A multi-disciplinary approach to cancer treatment is helping to beat cancer and its long-term effects

In 2020, nearly 30,000 new cancer cases were reported in Sri Lanka and there is an 11% risk of developing cancer among Sri Lankans before the age of 75 years, according to the global cancer statistics report issued by the International Agency for Research on Cancer of the World Health Organization. In addition, the National Cancer Registry of Sri Lanka indicates a gradual rise in cancer incidence in the country annually according to a report released on its website. While non-communicable diseases are one of the highest causes of death in Sri Lanka, cancer is becoming a serious concern for local medical practitioners.

Globally, cancer is one of the most researched areas of medical treatment due to the increasing number of cancer patients worldwide. Cancer treatment is making breakthroughs in the world with advanced surgical and radiation therapy (RT) techniques, and immunotherapy drugs. These different medical approaches have been proven successful at different stages of a patient’s treatment process. 

Leading the way in facilitating advanced cancer treatment is Parkway Patient Assistant Centre in Sri Lanka which has helped thousands of patients lengthen their life span or completely beat the disease. It is the counterpart for the hospitals that use the latest technology in their treatments for the best clinical outcome in the region. Further information can be obtained from the Parkway Patient Assistant Centre representing Mount Elizabeth, Mount Elizabeth Novena, Gleneagles and Parkway East Hospitals in Colombo. Parkway Patient Assistant Centre secret lies in the advanced personalized treatment plans Parkway specializes in that cater to patients’ individual care needs and expectations with a multidisciplinary team approach. Some of these include:

• Intensity Modulated Radiation Therapy (IMRT) & Image Guided Radiation Therapy (IGRT) 

Side effects of cancer treatments make some Sri Lankans hesitant of receiving treatment but the IMRT technique is an effective standard of care for many cancer types, with fewer side effects. IMRT can focus intense beams on pre-designated targets in the body. The accuracy of IGRT treatment is high. Both these techniques are more advanced than RT which shows limitations in the treatment delivery.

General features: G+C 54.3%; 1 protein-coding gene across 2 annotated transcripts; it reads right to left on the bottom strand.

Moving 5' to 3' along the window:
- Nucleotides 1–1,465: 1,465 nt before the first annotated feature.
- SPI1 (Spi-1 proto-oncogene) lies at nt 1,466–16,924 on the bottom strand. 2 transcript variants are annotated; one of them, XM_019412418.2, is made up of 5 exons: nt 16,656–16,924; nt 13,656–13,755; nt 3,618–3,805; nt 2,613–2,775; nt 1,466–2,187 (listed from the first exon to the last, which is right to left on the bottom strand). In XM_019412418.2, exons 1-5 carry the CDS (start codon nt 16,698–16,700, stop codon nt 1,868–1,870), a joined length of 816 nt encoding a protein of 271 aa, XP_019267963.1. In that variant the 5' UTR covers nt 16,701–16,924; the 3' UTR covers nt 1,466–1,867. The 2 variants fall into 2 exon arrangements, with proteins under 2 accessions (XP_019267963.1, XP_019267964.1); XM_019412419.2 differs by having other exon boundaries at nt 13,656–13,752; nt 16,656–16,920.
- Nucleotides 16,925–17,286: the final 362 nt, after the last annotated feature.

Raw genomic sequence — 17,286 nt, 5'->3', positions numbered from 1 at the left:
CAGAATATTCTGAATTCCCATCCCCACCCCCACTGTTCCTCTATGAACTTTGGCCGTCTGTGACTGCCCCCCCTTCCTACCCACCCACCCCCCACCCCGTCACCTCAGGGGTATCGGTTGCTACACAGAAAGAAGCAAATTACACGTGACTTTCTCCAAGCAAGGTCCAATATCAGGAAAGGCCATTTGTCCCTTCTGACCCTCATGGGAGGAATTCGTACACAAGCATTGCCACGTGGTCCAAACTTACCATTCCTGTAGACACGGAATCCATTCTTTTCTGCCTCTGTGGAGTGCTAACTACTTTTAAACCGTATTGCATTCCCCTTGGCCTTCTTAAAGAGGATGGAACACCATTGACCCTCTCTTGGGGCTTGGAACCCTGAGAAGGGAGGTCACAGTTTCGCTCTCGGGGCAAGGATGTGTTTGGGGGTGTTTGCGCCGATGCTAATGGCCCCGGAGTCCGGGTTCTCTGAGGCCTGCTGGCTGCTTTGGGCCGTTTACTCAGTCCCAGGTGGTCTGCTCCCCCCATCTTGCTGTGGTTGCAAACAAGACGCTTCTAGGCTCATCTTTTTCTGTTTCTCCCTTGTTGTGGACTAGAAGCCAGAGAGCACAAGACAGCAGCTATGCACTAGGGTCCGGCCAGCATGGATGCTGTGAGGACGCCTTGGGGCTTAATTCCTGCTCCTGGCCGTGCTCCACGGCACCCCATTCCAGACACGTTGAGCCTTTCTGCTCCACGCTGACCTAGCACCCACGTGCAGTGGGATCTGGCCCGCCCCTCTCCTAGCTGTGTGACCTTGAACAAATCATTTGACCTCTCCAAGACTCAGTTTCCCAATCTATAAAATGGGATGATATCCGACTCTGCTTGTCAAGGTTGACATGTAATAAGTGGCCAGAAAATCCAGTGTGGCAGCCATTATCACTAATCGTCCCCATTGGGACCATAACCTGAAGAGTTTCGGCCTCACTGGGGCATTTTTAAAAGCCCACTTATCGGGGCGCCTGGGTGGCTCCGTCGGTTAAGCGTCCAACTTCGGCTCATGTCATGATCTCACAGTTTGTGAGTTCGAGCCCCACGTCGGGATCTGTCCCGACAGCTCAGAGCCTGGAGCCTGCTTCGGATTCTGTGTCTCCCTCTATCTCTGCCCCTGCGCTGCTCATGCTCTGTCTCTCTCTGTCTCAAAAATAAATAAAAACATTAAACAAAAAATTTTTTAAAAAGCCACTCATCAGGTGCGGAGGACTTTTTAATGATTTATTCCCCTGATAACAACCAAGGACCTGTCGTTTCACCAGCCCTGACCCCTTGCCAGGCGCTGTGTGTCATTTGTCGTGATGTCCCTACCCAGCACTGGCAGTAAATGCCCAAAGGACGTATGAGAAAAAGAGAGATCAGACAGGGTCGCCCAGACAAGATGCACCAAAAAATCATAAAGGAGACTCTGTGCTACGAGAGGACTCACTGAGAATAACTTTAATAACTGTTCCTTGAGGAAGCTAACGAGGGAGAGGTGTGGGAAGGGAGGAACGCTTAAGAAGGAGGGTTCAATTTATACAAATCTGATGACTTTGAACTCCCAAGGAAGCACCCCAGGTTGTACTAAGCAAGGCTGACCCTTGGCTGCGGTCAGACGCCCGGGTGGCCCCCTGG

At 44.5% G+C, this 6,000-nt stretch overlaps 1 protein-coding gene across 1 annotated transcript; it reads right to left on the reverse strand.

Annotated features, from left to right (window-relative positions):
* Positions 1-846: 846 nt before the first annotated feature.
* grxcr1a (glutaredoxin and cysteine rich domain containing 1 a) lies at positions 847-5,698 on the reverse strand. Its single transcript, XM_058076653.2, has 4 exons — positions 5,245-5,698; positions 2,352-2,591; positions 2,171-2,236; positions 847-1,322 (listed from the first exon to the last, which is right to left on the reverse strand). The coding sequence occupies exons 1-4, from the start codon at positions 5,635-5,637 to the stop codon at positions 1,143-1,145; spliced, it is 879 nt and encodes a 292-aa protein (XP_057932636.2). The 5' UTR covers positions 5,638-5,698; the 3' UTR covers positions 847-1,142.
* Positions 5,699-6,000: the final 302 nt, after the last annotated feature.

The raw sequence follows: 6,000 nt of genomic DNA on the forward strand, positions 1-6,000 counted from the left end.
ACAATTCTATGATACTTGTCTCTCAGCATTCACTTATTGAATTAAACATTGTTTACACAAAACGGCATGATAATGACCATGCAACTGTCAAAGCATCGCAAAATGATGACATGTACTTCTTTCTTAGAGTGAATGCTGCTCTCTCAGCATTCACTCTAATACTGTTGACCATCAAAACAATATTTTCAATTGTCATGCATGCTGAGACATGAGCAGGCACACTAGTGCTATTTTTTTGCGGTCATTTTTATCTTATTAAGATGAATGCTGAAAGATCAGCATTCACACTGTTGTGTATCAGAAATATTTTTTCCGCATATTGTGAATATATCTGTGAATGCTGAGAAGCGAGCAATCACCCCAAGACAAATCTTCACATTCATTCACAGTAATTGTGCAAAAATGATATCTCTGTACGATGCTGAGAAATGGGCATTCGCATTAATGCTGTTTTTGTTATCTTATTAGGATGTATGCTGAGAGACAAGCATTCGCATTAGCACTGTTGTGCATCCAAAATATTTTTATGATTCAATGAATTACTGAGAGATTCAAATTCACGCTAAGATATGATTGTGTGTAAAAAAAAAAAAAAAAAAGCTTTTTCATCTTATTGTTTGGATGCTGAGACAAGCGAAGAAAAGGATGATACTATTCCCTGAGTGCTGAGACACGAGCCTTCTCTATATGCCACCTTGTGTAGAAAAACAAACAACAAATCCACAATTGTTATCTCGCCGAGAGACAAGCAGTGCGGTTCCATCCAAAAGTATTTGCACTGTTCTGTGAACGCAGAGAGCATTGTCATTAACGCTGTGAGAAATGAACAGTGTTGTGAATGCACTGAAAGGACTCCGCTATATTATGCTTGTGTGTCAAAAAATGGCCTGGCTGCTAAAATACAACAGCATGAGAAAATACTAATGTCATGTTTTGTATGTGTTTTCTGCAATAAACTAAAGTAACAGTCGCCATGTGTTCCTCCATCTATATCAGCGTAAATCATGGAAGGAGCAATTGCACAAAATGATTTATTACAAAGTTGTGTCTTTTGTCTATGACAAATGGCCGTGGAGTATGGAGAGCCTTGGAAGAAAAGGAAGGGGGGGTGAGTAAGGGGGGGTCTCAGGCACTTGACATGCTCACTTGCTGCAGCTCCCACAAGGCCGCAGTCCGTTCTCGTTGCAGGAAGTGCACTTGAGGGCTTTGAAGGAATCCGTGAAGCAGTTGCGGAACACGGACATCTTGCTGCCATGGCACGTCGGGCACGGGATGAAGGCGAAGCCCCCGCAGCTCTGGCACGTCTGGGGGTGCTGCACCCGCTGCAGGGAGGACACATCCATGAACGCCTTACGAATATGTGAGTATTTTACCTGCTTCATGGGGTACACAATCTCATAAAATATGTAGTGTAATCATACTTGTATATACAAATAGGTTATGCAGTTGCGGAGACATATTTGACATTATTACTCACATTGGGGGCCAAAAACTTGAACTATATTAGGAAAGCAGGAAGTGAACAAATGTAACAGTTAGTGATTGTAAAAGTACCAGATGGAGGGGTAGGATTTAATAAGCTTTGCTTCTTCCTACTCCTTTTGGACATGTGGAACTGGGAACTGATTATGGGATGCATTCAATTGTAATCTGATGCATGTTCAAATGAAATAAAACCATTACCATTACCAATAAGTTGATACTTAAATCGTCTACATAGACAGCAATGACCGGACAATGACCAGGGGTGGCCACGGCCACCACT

• Stereotactic Radiosurgery (SRS) and Stereotactic Body RT (SBRT) 

Only 1–8 SRS and SBRT treatment sessions are enough for a patient. These techniques can provide good disease control for the brain or the rest of the body though this treatment is recommended only for certain patients due to the large doses of radiation focused on small tumor targets. 

• Proton Beam Therapy (PBT) 

The major advantage of PBT over X-ray RT is the risk of side effects resulting from PBT is low as healthy organs are less exposed to radiation during the treatment. It is often conducted in combination with surgery, chemotherapy, immunotherapy, or hormonal therapy. 

Most Sri Lankan children suffer from leukemia. PBT is good for child cancer patients as they are very sensitive to the long-term effects of radiation and adults who suffer from tumors such as chordoma, brain tumors, prostate cancer, esophageal cancer, and locally advanced head and neck cancers. PBT lowers toxicity in treatments.

• Flash RT 

Flash RT delivers radiation dose faster hence causing fewer side effects with high effectiveness. It can be applied to X-ray RT, electron RT or PBT as well. 

• Artificial intelligence (AI) in RT 

AI helps to maintain pinpoint accuracy despite variations in the tumor location and improves image resolution, decision support, and prediction of long-term treatment outcomes.

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